What Side of the Tree Does Moss Grow On?
What it lacks in flash, moss makes up for in ecological purpose and function. Moss even has applications in the commercial world. Mosses are bryophytes, or small plants that don’t develop the vascular structure, such as xylem, that other plants have. Bryophytes grow in colonies adjoining each other, creating a lush, green plant carpet that can cover entire tree trunks and branches. You’ve probably heard myths about moss, starting with the legend that the plants grow only on the north sides of trees.
Mosses flourish on any shady or damp side of a tree, regardless of direction of exposure. Mosses love moisture, and a tree’s northern face, with its limited sunlight, is likeliest to stay damp. That means mosses prefer north-facing tree sides. However, in consistently dark, damp environments, such as the Pacific Northwest, moss proliferates on every side of a tree. In areas with more sunlight and air circulating around trees, moss’s cousin, the lichen, prevails. In regions with high air pollution, neither bryophyte will grow. In the Southern Hemisphere, moss grows mostly on trees’ south sides, where shade is most prevalent.
- Mosses flourish on any shady or damp side of a tree, regardless of direction of exposure.
- In the Southern Hemisphere, moss grows mostly on trees’ south sides, where shade is most prevalent.
Moss does not harm anything. The plants actually provide food and homes for insects and small animals. Mosses also offer nesting material for birds. Rich blankets of moss prevent sun damage to trunks and make it tough for wood-boring insects to invade trees. Decomposing moss also adds fertilizing organic material to the earth below the tree. Because they’re intolerant of dirty air, mosses and lichens serve as indicator species that signal pollution troubles. Also, distressed trees, especially fruit and azalea trees, are likelier to see moss than healthier trees, so sudden moss growth could alert tree owners to early tree problems.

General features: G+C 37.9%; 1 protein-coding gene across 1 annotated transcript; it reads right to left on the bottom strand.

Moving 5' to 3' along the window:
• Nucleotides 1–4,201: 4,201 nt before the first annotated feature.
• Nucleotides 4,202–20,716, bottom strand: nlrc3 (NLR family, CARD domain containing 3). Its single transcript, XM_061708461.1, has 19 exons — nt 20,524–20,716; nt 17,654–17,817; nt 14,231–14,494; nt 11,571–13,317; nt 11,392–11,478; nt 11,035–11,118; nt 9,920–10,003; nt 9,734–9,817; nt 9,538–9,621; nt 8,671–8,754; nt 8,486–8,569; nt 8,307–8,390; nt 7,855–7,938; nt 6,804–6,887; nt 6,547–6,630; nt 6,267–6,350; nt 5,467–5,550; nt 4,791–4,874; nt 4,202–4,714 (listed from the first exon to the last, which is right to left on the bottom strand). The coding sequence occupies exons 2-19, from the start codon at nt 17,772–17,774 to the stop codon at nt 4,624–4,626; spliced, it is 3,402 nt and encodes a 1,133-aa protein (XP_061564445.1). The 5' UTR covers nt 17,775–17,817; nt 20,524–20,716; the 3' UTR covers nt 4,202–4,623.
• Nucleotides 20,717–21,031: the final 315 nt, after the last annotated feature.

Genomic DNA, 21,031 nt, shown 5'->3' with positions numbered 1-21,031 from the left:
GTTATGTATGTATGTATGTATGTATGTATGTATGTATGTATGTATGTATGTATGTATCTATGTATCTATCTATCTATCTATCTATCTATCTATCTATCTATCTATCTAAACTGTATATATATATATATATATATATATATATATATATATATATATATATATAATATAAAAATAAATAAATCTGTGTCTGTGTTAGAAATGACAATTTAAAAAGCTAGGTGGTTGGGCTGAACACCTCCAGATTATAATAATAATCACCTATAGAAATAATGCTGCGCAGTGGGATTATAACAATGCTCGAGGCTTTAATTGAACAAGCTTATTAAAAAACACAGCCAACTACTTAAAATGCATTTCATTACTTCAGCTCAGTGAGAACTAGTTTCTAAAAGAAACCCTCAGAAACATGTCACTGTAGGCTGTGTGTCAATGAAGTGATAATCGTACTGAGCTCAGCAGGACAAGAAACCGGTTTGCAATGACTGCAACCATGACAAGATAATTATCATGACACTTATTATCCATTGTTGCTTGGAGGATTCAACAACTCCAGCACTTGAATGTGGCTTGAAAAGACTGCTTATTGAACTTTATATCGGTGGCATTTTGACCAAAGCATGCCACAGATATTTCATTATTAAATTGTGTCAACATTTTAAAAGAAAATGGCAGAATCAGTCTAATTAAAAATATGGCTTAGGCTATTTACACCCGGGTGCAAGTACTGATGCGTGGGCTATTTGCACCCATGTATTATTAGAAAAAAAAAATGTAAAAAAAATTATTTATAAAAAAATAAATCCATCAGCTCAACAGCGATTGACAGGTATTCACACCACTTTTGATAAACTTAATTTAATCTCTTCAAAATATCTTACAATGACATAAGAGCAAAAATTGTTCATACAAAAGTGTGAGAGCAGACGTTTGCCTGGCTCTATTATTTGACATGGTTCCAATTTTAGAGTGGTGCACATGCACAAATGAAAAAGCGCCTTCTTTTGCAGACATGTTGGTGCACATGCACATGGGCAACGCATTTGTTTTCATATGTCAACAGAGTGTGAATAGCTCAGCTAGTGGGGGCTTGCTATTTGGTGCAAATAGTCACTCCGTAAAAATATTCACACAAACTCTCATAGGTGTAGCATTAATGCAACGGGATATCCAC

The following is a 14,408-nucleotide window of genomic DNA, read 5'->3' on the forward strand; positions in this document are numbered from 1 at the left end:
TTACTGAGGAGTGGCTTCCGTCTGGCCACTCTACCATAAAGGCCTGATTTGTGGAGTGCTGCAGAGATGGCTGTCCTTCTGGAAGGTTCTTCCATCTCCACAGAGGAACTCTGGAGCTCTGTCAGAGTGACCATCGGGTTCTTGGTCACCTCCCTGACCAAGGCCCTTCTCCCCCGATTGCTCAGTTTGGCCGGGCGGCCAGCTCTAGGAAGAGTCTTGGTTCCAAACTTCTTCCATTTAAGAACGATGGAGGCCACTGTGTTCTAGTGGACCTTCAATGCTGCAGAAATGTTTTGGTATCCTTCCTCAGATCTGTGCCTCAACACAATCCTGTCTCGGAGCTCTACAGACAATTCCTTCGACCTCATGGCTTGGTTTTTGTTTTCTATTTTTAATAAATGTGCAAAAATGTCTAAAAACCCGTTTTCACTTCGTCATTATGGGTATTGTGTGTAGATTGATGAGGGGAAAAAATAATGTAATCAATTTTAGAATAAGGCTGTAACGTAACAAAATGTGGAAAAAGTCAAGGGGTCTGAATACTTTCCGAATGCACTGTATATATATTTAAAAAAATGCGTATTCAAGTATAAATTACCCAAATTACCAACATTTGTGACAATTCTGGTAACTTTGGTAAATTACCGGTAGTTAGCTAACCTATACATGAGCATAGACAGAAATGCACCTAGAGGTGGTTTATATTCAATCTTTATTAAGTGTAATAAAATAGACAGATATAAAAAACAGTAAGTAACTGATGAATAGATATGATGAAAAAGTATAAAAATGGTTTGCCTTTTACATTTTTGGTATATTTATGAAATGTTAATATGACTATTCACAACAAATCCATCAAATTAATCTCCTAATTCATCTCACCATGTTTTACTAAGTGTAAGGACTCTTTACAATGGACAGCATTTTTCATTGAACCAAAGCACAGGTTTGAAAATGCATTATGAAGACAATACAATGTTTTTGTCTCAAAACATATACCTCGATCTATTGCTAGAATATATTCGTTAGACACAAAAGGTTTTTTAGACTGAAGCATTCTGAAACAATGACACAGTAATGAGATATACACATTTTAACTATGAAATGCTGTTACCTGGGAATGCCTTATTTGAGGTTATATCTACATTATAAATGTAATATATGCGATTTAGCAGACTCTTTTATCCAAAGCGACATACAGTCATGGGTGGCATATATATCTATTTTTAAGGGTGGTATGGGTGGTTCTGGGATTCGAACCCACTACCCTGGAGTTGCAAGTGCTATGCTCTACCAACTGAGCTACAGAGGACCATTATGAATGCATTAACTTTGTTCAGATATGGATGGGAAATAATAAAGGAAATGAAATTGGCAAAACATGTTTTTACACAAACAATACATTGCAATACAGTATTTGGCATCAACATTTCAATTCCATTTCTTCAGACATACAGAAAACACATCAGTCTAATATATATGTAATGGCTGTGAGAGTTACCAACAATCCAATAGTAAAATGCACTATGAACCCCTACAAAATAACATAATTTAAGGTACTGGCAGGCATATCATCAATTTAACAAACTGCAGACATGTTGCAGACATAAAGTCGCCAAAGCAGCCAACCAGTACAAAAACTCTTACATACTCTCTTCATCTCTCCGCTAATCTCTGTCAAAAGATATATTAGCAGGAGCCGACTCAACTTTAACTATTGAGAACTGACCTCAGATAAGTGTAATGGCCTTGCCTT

- Moss does not harm anything.
- Rich blankets of moss prevent sun damage to trunks and make it tough for wood-boring insects to invade trees.
Though moss is mostly harmless, it can become a concern in large colonies. Because moss constantly absorbs moisture, it can add weight to a tree’s trunk and make the tree vulnerable to blowing over in heavy winds. Thick moss lining tree branches can also bring down the branches, hurting the tree and anyone standing or sitting under it.
Several treatments can help if moss is affecting a tree’s sturdiness. For immediate control, peel off the moss, which should come off of the tree in one sheet. Power wash the tree to remove moss. Use these methods only in the winter when trees or shrubs are dormant with no new growth to damage. Moss removed by hand or power washing will grow back. For permanent control, prune surrounding vegetation to expose more of the tree to direct sunlight and air. Also, chemical controls, including copper sulfate or lime sulfur, can control moss growth long-term. The two compounds are toxic, though, and can corrode nearby painted surfaces and cause health problems such as permanent eye damage. Consider hiring a professional tree-care company to apply either herbicide.
- Though moss is mostly harmless, it can become a concern in large colonies.
- Because moss constantly absorbs moisture, it can add weight to a tree’s trunk and make the tree vulnerable to blowing over in heavy winds.
Uses of Moss
When air-dried, moss has a number of practical applications. It’s used as packing material to protect fragile objects during shipping, as decorative mulch for potted plants and as a soft, absorbent backing for cradleboards. Craft-store chains sell dried moss for use in preserved flower and plant arrangements.
- The Essence of Trees; Tree Misconceptions; Diane Van Anda
- Oregon State University: Physical Control of Moss on Trees and Shrubs?
- Oregon State University : Chemical Control of Moss on Trees and Shrubs
- U.S. Forest Service: Bryophyta
- Royal Horticultural Society; Algae, Lichens and Moss on Trees and Shrubs; February 2011